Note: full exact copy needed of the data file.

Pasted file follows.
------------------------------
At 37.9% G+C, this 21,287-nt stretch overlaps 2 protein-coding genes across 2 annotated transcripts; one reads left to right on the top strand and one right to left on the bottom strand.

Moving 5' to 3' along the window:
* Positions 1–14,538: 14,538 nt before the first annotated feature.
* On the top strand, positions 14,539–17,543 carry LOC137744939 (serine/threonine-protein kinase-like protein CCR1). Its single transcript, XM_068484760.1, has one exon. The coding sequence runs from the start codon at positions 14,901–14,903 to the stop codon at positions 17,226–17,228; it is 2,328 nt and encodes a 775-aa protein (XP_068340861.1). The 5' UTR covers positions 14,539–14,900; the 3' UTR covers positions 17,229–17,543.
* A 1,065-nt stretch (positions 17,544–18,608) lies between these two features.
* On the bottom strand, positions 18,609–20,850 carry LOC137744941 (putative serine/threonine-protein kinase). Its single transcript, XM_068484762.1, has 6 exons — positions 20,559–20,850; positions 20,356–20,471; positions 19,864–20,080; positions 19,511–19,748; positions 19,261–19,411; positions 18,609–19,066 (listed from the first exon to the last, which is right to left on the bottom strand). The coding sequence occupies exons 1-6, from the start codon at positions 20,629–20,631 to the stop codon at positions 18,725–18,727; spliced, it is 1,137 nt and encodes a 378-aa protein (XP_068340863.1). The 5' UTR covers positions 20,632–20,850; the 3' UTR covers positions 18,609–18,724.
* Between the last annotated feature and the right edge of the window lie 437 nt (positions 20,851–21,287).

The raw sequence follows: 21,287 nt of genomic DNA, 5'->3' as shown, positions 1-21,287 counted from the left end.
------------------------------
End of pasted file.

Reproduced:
At 37.9% G+C, this 21,287-nt stretch overlaps 2 protein-coding genes across 2 annotated transcripts; one reads left to right on the top strand and one right to left on the bottom strand.

Moving 5' to 3' along the window:
* Positions 1–14,538: 14,538 nt before the first annotated feature.
* On the top strand, positions 14,539–17,543 carry LOC137744939 (serine/threonine-protein kinase-like protein CCR1). Its single transcript, XM_068484760.1, has one exon. The coding sequence runs from the start codon at positions 14,901–14,903 to the stop codon at positions 17,226–17,228; it is 2,328 nt and encodes a 775-aa protein (XP_068340861.1). The 5' UTR covers positions 14,539–14,900; the 3' UTR covers positions 17,229–17,543.
* A 1,065-nt stretch (positions 17,544–18,608) lies between these two features.
* On the bottom strand, positions 18,609–20,850 carry LOC137744941 (putative serine/threonine-protein kinase). Its single transcript, XM_068484762.1, has 6 exons — positions 20,559–20,850; positions 20,356–20,471; positions 19,864–20,080; positions 19,511–19,748; positions 19,261–19,411; positions 18,609–19,066 (listed from the first exon to the last, which is right to left on the bottom strand). The coding sequence occupies exons 1-6, from the start codon at positions 20,629–20,631 to the stop codon at positions 18,725–18,727; spliced, it is 1,137 nt and encodes a 378-aa protein (XP_068340863.1). The 5' UTR covers positions 20,632–20,850; the 3' UTR covers positions 18,609–18,724.
* Between the last annotated feature and the right edge of the window lie 437 nt (positions 20,851–21,287).

The raw sequence follows: 21,287 nt of genomic DNA, 5'->3' as shown, positions 1-21,287 counted from the left end.